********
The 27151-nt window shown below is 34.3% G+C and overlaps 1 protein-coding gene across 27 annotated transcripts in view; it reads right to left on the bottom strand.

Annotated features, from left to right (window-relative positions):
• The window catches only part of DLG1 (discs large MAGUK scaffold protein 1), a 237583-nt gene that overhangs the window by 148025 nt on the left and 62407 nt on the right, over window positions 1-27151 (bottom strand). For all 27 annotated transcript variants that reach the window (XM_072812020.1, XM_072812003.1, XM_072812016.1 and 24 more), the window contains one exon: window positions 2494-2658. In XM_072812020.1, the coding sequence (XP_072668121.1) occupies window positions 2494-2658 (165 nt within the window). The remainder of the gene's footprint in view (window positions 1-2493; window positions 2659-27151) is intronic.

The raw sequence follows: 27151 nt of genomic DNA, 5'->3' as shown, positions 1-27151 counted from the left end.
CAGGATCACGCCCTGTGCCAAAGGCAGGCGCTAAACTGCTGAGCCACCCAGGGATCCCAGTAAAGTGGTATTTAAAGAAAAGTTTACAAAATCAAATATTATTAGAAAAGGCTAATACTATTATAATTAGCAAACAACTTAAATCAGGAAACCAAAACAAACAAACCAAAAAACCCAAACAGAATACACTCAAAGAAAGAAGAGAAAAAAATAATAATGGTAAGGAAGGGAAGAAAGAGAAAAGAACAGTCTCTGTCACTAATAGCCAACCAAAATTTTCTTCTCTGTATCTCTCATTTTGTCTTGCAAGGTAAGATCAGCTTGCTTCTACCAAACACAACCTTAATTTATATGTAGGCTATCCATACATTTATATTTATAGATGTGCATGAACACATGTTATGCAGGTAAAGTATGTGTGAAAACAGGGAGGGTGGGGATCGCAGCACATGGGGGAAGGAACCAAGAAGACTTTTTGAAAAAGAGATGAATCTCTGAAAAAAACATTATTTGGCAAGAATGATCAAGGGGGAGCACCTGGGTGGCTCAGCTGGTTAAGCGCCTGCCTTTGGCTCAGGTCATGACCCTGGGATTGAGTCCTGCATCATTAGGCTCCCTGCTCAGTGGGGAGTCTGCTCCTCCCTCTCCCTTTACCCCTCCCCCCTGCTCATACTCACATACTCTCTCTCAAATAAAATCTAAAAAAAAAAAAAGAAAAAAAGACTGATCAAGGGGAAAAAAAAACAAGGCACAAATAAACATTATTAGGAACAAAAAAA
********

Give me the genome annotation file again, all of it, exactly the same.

The 27151-nt window shown below is 34.3% G+C and overlaps 1 protein-coding gene across 27 annotated transcripts in view; it reads right to left on the bottom strand.

Annotated features, from left to right (window-relative positions):
• The window catches only part of DLG1 (discs large MAGUK scaffold protein 1), a 237583-nt gene that overhangs the window by 148025 nt on the left and 62407 nt on the right, over window positions 1-27151 (bottom strand). For all 27 annotated transcript variants that reach the window (XM_072812020.1, XM_072812003.1, XM_072812016.1 and 24 more), the window contains one exon: window positions 2494-2658. In XM_072812020.1, the coding sequence (XP_072668121.1) occupies window positions 2494-2658 (165 nt within the window). The remainder of the gene's footprint in view (window positions 1-2493; window positions 2659-27151) is intronic.

The raw sequence follows: 27151 nt of genomic DNA, 5'->3' as shown, positions 1-27151 counted from the left end.
CAGGATCACGCCCTGTGCCAAAGGCAGGCGCTAAACTGCTGAGCCACCCAGGGATCCCAGTAAAGTGGTATTTAAAGAAAAGTTTACAAAATCAAATATTATTAGAAAAGGCTAATACTATTATAATTAGCAAACAACTTAAATCAGGAAACCAAAACAAACAAACCAAAAAACCCAAACAGAATACACTCAAAGAAAGAAGAGAAAAAAATAATAATGGTAAGGAAGGGAAGAAAGAGAAAAGAACAGTCTCTGTCACTAATAGCCAACCAAAATTTTCTTCTCTGTATCTCTCATTTTGTCTTGCAAGGTAAGATCAGCTTGCTTCTACCAAACACAACCTTAATTTATATGTAGGCTATCCATACATTTATATTTATAGATGTGCATGAACACATGTTATGCAGGTAAAGTATGTGTGAAAACAGGGAGGGTGGGGATCGCAGCACATGGGGGAAGGAACCAAGAAGACTTTTTGAAAAAGAGATGAATCTCTGAAAAAAACATTATTTGGCAAGAATGATCAAGGGGGAGCACCTGGGTGGCTCAGCTGGTTAAGCGCCTGCCTTTGGCTCAGGTCATGACCCTGGGATTGAGTCCTGCATCATTAGGCTCCCTGCTCAGTGGGGAGTCTGCTCCTCCCTCTCCCTTTACCCCTCCCCCCTGCTCATACTCACATACTCTCTCTCAAATAAAATCTAAAAAAAAAAAAAGAAAAAAAGACTGATCAAGGGGAAAAAAAAACAAGGCACAAATAAACATTATTAGGAACAAAAAAA